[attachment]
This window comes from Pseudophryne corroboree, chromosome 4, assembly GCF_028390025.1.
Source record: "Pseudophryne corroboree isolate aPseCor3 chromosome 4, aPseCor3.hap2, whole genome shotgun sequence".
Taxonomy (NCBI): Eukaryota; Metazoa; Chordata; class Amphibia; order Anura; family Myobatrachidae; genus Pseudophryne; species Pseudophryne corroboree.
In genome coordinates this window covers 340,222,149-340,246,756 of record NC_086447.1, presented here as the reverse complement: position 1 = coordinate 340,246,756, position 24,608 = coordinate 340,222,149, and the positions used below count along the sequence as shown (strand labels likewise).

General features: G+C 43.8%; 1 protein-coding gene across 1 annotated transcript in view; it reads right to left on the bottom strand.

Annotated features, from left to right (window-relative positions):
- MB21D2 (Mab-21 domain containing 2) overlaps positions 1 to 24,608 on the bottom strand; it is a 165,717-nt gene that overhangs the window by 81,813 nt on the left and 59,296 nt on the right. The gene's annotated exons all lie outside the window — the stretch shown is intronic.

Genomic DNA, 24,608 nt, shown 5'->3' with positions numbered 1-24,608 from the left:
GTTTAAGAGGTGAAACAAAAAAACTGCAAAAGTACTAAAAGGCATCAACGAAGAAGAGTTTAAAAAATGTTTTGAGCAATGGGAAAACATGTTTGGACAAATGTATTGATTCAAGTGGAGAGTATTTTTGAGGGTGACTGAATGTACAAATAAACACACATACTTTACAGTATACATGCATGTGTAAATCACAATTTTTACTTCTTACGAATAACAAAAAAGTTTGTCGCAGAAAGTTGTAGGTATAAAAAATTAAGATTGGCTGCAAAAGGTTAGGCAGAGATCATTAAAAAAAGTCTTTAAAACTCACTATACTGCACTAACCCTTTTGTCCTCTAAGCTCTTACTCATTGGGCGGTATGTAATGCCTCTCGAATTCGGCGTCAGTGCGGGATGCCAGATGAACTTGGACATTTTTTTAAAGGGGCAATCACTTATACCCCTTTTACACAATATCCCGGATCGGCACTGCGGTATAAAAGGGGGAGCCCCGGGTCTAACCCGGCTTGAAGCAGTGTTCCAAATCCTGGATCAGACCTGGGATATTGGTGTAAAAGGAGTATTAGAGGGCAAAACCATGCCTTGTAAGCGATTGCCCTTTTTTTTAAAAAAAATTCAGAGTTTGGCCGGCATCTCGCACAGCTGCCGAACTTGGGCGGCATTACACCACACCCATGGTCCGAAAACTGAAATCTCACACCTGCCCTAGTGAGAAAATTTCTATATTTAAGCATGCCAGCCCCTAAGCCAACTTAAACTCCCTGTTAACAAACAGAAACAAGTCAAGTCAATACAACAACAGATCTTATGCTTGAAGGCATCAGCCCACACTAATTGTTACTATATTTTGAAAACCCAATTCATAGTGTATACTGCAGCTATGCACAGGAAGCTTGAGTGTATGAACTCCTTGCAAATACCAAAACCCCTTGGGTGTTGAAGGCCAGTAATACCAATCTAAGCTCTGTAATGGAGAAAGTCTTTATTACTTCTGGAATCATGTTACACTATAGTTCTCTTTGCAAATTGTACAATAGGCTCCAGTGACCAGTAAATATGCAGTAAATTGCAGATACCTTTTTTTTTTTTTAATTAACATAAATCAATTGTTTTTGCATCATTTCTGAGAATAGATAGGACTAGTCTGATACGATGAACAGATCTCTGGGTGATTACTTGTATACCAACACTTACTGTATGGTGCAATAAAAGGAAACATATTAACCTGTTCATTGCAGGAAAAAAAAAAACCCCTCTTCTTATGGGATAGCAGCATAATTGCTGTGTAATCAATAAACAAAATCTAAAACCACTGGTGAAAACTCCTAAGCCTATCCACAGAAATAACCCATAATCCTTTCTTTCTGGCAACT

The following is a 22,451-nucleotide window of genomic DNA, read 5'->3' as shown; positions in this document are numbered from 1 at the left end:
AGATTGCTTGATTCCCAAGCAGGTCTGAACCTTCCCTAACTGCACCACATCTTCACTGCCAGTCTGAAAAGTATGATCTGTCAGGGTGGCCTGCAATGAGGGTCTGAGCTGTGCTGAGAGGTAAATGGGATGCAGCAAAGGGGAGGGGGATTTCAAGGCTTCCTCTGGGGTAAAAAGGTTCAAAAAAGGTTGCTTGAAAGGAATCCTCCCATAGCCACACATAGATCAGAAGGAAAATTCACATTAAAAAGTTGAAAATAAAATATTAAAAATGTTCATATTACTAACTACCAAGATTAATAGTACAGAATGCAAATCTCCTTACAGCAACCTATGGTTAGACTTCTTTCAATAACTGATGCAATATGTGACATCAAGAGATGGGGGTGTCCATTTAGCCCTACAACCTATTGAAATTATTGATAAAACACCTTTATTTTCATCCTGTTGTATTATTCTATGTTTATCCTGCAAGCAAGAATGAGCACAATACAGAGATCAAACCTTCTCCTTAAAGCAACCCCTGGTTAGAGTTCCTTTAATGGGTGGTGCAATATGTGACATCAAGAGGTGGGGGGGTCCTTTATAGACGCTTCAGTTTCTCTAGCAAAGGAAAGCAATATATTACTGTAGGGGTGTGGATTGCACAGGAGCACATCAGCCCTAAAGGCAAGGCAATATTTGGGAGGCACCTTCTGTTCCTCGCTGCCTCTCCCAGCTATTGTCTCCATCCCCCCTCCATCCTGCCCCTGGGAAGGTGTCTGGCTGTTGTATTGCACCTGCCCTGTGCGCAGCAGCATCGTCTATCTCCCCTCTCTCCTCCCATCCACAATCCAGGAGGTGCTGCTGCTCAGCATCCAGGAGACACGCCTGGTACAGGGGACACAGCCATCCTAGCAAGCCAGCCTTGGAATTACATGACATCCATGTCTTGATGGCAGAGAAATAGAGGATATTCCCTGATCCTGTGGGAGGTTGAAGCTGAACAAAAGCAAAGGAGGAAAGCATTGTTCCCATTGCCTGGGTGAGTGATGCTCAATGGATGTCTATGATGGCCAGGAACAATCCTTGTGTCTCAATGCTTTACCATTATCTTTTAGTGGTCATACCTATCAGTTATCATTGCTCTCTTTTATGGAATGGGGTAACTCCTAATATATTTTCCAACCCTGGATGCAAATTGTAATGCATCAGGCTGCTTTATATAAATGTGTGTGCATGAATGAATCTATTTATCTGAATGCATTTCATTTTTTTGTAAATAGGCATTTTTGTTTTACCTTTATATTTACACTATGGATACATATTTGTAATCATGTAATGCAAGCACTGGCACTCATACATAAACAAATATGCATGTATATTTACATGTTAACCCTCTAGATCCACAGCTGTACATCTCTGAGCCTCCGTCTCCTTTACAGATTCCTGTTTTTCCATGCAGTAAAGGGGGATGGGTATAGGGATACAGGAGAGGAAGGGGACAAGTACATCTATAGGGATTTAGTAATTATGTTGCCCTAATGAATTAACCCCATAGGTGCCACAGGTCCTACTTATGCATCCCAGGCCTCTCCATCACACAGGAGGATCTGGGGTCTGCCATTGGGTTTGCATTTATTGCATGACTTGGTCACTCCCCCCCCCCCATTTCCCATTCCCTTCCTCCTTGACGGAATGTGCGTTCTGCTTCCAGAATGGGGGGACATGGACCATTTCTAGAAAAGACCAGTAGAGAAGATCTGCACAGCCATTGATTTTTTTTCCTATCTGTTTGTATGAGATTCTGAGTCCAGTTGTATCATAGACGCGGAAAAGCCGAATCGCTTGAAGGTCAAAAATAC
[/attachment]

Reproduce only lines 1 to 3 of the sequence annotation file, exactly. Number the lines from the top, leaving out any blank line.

This window comes from Pseudophryne corroboree, chromosome 4, assembly GCF_028390025.1.
Source record: "Pseudophryne corroboree isolate aPseCor3 chromosome 4, aPseCor3.hap2, whole genome shotgun sequence".
Taxonomy (NCBI): Eukaryota; Metazoa; Chordata; class Amphibia; order Anura; family Myobatrachidae; genus Pseudophryne; species Pseudophryne corroboree.